Wednesday, February 17, 2010

An Opening between Thoughts

In the silence of our Quaker meetings, I’ve long sought to find a way to turn off my open spigot of thoughts and concerns.

I’m happy to report that, at last, I’ve found it.

Now I have to figure out a way to keep it from putting me to sleep.

Let me explain.

Recently a group of us gathered and shared how we went about “centering” or settling into the silence of our traditional Quaker worship. How we each turn off that spigot of thoughts. We shared a remarkable, if predictable, variety of methods. Focusing on breathing was popular. Some said mantras. One said she tried to connect with those in need and to “hold them in the Light.”

I offered a method I recently picked up from reading Eckhardt Tolle. What I said must have been new to the much of the group as several actually wrote notes on my brief description.

To call it a method makes it seem complex. The practice is quite simple. As simple, Tolle points out, as a cat’s riveting its attention on a mouse hole.

All you have to do is — contemplate your next thought, but never think it.

That’s it.

What has happened to me is that I fall into the deep void between thoughts.

I find myself suddenly cast into utter nothingness.

Now I’m trying to get used to it, to settle in.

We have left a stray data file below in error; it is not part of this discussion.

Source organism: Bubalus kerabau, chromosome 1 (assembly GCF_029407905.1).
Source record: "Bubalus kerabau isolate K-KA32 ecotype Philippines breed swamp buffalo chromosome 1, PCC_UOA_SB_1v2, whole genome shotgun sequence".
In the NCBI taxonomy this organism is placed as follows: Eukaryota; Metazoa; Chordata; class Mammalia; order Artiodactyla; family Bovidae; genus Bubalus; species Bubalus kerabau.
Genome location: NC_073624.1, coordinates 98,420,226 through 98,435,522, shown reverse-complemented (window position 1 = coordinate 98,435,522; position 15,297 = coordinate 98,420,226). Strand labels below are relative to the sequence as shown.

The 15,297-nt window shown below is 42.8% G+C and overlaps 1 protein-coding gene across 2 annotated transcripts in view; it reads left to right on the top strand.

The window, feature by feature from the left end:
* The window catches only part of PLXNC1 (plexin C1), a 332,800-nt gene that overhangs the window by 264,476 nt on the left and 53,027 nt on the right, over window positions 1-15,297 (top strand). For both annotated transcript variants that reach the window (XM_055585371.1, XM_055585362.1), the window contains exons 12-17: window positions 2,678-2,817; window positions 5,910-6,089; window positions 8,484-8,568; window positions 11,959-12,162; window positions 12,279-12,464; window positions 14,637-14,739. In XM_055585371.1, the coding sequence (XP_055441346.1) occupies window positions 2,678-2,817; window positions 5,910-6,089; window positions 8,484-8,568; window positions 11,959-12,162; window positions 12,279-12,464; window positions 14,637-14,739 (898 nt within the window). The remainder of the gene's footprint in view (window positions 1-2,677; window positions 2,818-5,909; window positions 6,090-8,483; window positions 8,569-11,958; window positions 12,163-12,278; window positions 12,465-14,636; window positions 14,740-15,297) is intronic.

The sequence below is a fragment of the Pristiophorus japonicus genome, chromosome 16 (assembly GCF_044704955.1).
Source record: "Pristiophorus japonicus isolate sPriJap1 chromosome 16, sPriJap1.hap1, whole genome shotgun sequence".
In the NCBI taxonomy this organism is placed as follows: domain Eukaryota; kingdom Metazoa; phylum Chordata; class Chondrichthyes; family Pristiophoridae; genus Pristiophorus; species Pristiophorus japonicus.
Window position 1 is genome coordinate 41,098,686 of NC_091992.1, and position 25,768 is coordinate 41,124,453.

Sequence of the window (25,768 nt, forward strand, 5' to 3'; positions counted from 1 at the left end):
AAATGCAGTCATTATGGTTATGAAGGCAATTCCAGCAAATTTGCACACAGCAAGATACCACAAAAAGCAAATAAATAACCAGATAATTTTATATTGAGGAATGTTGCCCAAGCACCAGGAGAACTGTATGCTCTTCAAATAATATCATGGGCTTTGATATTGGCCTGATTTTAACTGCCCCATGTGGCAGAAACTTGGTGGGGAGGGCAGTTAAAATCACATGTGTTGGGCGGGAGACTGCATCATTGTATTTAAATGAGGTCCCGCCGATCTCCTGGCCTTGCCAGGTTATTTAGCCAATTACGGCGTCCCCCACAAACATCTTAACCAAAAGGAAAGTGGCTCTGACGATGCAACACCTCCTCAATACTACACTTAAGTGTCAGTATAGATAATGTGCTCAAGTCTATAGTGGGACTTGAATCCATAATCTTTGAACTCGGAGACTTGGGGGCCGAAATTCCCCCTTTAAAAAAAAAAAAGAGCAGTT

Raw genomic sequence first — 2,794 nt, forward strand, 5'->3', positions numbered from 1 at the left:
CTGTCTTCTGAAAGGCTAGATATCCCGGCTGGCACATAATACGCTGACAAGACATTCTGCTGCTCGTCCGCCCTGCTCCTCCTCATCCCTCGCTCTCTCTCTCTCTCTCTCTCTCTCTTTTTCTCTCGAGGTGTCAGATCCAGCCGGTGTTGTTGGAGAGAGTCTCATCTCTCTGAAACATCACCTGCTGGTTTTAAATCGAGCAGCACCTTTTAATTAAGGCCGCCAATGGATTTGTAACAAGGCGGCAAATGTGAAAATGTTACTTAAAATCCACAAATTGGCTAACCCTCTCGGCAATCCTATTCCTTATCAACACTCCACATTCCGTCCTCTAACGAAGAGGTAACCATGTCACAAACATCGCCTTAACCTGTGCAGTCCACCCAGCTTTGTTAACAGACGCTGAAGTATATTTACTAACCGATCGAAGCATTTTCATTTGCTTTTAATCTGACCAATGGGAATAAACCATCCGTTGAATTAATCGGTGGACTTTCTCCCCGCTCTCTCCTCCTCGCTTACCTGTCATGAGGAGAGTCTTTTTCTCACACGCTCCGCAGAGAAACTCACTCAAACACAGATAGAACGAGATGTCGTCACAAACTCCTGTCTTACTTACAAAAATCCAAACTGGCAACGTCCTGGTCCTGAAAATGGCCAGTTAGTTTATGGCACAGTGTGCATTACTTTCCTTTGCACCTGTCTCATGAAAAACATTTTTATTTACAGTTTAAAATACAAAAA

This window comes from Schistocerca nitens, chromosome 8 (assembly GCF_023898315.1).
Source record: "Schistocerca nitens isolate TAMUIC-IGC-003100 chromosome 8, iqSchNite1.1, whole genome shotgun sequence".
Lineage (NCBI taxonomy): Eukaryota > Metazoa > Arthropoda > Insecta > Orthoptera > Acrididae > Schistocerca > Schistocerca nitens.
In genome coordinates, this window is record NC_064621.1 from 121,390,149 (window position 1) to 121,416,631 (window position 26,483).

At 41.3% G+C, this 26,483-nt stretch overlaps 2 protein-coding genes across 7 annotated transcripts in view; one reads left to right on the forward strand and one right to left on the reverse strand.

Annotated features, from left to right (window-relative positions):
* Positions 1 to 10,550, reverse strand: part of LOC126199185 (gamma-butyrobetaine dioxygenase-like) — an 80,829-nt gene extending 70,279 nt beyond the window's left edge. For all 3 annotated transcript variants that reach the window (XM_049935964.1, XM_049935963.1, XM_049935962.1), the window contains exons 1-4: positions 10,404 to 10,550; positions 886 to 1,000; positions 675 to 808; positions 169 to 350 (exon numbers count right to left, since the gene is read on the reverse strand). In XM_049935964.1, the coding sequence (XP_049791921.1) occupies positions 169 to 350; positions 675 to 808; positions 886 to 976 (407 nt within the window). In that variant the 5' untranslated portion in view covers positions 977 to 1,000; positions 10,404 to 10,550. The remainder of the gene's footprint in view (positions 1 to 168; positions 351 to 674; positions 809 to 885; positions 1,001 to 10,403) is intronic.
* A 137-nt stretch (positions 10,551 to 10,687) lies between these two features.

I’m new to this. I’ve even thought that I should beware what I wished for. This nothingness is alien territory.

And yet, the first time I found the space between my thoughts I was hardly frightened. I fell asleep. Which, come to think of it, makes sense. Where else are we when we sleep than beyond our thoughts?

But sleeping is not exactly what I had in mind when I undertook Tolle’s exercise. That cat, despite sleeping most of the day, is far from asleep as he gazes at the mouse hole in anticipation of “his next thought.”

So where do I go in my newly discovered “nothing” space between thoughts? Perhaps I should employ the techniques the others cited. Breathe. Or learn from the cats — I have one, after all. Be alert to every sound, every movement.

Be alert to the moment, Tolle would say. Be present.

Get into the animalistic part of existence, but in a good way. Make this opening the gateway to spirituality, not human spirituality, but the over-arching spirituality of all. Of one.

I have no way of knowing where this will lead. I do know that it is important not to think about it.

My silent Quakerly leading tells me to be one with it.

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